API Standard Earns DHS Certification Under 9-11 Anti-Terrorism Act
Posted November 24, 2020
The world changed on 9-11, mine and yours.
I was a newlywed, my wife Jill and I having married just three days before. I was a young agriculture policy staffer for then-House Education Committee chairman and future House Speaker John Boehner. We were looking at a big week on the Hill.
CNN was on the office television, and we all thought reports of the first plane strike at the World Trade Center in New York City was some kind of accident. We watched live as the second plane hit, confused and thinking that maybe it was replay of the first one. Before we knew it, the Capitol was being evacuated. That afternoon, as I drove home with Jill, we could see smoke rising over the Pentagon.
You’re probably like me. The vivid memories of that day make it hard to believe it happened two whole decades ago. We know now what we may have only sensed then – that 9-11 was an historic pivot point for the United States in terms of our economy, security and the way we approach life.
As president and CEO of the nation’s largest trade association representing the natural gas and oil industry, I’m reminded that 9-11 really helped galvanize our country’s focus on the security of our nation’s infrastructure to harden it against any future acts of terrorism, from our airlines to our supply chains to our energy grid. Natural gas and oil keep America running. After 9-11 we innovated and developed technologies to dramatically increase domestic production and become less dependent on foreign oil. We haven’t looked back; today, the U.S. is the world’s leading producer of the world’s more important energy sources.
9-11 is a big part of the reason that our industry’s approach to assessing risk shifted to a higher gear, to protect our facilities and networks against threats of terrorism – adding risk assessment to API’s body of work on standards that govern the way we operate.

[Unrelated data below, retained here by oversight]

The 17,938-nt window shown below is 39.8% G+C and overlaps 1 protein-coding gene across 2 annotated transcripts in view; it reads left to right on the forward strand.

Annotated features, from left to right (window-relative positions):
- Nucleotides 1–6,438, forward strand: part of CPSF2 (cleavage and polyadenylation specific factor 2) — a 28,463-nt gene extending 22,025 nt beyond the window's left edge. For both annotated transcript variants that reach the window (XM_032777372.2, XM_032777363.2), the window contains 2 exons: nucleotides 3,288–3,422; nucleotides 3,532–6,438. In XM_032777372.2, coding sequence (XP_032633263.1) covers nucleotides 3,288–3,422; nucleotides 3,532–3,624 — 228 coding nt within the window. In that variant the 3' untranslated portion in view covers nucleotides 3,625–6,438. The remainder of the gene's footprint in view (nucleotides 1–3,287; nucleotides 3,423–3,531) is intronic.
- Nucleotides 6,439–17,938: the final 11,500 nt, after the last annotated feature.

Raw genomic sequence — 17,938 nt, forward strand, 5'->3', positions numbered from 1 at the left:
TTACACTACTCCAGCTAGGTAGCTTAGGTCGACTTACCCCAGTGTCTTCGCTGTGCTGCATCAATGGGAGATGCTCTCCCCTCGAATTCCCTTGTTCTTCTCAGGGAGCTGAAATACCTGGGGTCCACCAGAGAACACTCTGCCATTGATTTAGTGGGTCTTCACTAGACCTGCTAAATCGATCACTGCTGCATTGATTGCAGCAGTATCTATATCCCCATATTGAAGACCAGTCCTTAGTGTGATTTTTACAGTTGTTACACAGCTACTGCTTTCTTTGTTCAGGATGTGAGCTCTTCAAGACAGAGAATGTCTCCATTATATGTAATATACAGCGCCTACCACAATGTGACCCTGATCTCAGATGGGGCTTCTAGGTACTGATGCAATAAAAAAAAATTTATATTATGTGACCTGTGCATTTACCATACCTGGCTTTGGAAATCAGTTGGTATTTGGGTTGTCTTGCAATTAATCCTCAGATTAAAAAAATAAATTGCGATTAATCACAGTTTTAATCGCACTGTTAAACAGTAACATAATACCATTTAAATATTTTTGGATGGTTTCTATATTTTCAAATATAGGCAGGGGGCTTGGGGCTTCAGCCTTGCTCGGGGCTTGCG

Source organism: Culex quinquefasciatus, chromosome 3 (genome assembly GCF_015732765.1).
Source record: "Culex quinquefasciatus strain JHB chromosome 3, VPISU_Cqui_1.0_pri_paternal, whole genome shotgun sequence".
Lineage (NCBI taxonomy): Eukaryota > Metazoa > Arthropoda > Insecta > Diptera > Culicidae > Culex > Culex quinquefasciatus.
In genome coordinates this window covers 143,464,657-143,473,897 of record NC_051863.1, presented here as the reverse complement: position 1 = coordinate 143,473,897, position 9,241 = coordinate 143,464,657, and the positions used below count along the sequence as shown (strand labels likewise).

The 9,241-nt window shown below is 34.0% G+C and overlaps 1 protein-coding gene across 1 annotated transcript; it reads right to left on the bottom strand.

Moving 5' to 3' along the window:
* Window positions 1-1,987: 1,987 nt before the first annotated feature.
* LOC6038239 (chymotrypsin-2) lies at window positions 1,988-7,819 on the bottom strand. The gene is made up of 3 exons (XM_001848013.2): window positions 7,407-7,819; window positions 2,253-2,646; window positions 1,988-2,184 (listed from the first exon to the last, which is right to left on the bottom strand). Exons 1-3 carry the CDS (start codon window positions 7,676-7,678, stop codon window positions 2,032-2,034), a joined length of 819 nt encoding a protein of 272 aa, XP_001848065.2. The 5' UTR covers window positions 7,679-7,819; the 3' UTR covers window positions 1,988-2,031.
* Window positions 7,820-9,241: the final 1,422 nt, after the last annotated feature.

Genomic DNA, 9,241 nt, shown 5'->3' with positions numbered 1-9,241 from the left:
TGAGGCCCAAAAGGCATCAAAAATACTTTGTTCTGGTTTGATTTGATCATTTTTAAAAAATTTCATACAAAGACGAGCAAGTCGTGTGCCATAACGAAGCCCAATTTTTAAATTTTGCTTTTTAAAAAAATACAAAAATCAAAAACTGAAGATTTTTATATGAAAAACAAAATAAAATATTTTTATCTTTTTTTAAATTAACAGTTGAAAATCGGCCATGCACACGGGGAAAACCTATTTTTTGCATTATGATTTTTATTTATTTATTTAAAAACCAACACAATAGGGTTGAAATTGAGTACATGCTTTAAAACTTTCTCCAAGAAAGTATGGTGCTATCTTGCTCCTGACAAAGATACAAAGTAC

This has been noticed at the highest levels of our government. Recently, the U.S. Department of Homeland Security (DHS), certified API’s security risk assessment standard, API 780, as an anti-terrorism technology – extending important liability protections to those who use our standard, proactively supporting safety and security at natural gas and oil facilities.
API 780 details the recommended approach for assessing security risk and managing it, covering terrorism and other potential issues ranging from theft to insider sabotage. The DHS designation means that API members and others who use API 780 would have important protections in the event of a terrorist attack on their facilities.
The DHS designation was recently awarded to API under the Support Anti-terrorism by Fostering Effective Technologies (SAFETY) Act of 2002, which was passed by Congress to incentivize anti-terrorism methods and technologies after 9-11. API 780 now will be listed on the exclusive DHS Approved Products List for Homeland Security, offering value to companies using the risk methodology.
The designation comes as our industry addresses potential security threats by collaborating with federal officials to better coordinate industry’s actions. The DHS certification was granted at a time when the threat to energy infrastructure posed by physical and cyberattacks is a concern, especially in parts of the world where our members operate that are roiled by armed conflict.
The memories of 9-11 are layered, often jagged and timelessly instructive. We’re proud of the work our industry does to empower the nation’s progress, as well as the care we’ve taken to protect those gains against those who would do us harm – reflected in the DHS certification of API 780.
About The Author
Mike Sommers is the 15th chief executive of API since its founding nearly a century ago. Prior to coming to API, Mike led the American Investment Council, a trade association representing many of the nation’s leading private equity and growth capital firms and other business partners. He spent two decades in critical staff leadership positions in the U.S. House of Representatives and the White House, including chief of staff for then-House Speaker John Boehner. Mike is a native of Naperville, Illinois, and a graduate of the honors program at Miami University in Oxford, Ohio. Mike and Jill Sommers, a former commissioner at the Commodity Futures Trading Commission, have three children and live in Alexandria, Virginia.
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